The forty-percent drop in crime that occurred across the U.S. from 1991 to 2000 remains largely an unsolved mystery. Even more puzzling is the eighty-percent drop over nineteen years in New York City. Twice as long and twice as large, it is the largest crime decline on record.
In The City That Became Safe, Franklin E. Zimring seeks out the New York difference through a comprehensive investigation into the city's falling crime rates. The usual understanding is that aggressive police created a zero-tolerance law enforcement regime that drove crime rates down. Is this political sound bite true-are the official statistics generated by the police accurate? Though zero-tolerance policing and quality-of-life were never a consistent part of the NYPD's strategy, Zimring shows the numbers are correct and argues that some combination of more cops, new tactics, and new management can take some credit for the decline. That the police can make a difference at all in preventing crime overturns decades of conventional wisdom from criminologists, but Zimring also points out what most experts have missed: the New York experience challenges the basic assumptions driving American crime- and drug-control policies.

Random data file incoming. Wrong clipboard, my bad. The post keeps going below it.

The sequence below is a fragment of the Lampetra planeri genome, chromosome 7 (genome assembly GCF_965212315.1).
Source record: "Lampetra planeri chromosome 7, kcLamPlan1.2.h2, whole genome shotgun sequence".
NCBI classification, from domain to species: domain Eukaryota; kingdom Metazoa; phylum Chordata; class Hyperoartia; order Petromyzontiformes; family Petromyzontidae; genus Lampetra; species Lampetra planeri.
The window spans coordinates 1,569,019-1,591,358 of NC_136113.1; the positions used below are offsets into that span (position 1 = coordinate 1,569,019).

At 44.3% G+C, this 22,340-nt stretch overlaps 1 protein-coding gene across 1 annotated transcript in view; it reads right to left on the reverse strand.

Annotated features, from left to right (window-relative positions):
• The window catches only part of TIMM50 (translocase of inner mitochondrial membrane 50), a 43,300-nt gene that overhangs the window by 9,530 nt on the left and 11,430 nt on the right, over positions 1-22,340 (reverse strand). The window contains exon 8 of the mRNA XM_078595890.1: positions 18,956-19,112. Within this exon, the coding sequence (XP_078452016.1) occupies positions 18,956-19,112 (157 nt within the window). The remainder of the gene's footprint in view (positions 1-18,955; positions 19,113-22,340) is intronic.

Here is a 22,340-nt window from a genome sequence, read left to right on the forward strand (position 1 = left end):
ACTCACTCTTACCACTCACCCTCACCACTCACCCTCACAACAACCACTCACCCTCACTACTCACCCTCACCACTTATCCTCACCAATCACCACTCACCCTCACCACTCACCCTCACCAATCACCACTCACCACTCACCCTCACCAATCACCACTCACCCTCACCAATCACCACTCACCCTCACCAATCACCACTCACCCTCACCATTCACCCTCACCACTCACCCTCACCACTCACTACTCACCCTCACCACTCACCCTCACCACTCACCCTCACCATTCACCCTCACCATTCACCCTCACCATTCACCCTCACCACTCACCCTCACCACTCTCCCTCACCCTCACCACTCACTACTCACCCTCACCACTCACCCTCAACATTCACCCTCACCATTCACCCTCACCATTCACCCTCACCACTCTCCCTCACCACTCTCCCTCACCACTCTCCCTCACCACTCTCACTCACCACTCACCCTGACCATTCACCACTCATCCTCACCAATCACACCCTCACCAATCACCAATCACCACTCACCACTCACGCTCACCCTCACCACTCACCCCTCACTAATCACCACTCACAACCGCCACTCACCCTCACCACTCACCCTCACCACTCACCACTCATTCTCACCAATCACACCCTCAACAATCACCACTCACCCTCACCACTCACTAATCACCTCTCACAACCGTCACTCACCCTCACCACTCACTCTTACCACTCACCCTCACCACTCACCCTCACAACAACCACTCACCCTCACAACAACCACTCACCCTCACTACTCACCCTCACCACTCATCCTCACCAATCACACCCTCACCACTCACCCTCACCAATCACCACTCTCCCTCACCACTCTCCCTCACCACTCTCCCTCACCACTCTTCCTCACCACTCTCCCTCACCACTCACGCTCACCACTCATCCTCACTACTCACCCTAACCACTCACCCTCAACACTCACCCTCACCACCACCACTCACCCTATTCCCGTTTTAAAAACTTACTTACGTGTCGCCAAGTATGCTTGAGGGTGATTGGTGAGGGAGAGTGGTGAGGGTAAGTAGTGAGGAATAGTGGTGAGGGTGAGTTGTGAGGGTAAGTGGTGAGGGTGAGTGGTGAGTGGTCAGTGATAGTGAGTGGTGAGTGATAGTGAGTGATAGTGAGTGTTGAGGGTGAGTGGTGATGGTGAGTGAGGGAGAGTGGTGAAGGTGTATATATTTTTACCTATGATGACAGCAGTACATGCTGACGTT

New York has shown that crime rates can be greatly reduced without increasing prison populations. New York teaches that targeted harm reduction strategies can drastically cut down on drug related violence even if illegal drug use remains high. And New York has proven that epidemic levels of violent crime are not hard-wired into the populations or cultures of urban America. This careful and penetrating analysis of how the nation's largest city became safe rewrites the playbook on crime and its control for all big cities.
About the Author
Franklin E. Zimring is William G. Simon Professor of Law and Wolfen Distinguished Scholar at the University of California-Berkeley. He is the author of The Great American Crime Decline (OUP 2006).
Table of Contents
Part I: Anatomy of a Crime Decline
Chapter 1: The Crime Decline - Some Vital Statistics
Chapter 2: A Safe City Now?
Part II: In Search of the New York Difference
Chapter 3: Continuity and Change in New York City
Chapter 4: Of Demography and Drugs: Testing Two 1990s Theories of Crime Causation
Chapter 5: Policing in New York City
Part III: Lessons and Questions
Chapter 6: Open Questions
Chapter 7: Lessons for American Crime Control
Chapter 8: Crime and the City
Appendix A: Staten Island: Crime, Policing and Population in New York's Fifth Borough
Appendix B: The Invisible Economics of New York City Incarceration
Appendix C: New York City Arrest Data and Borough Enforcement Staffing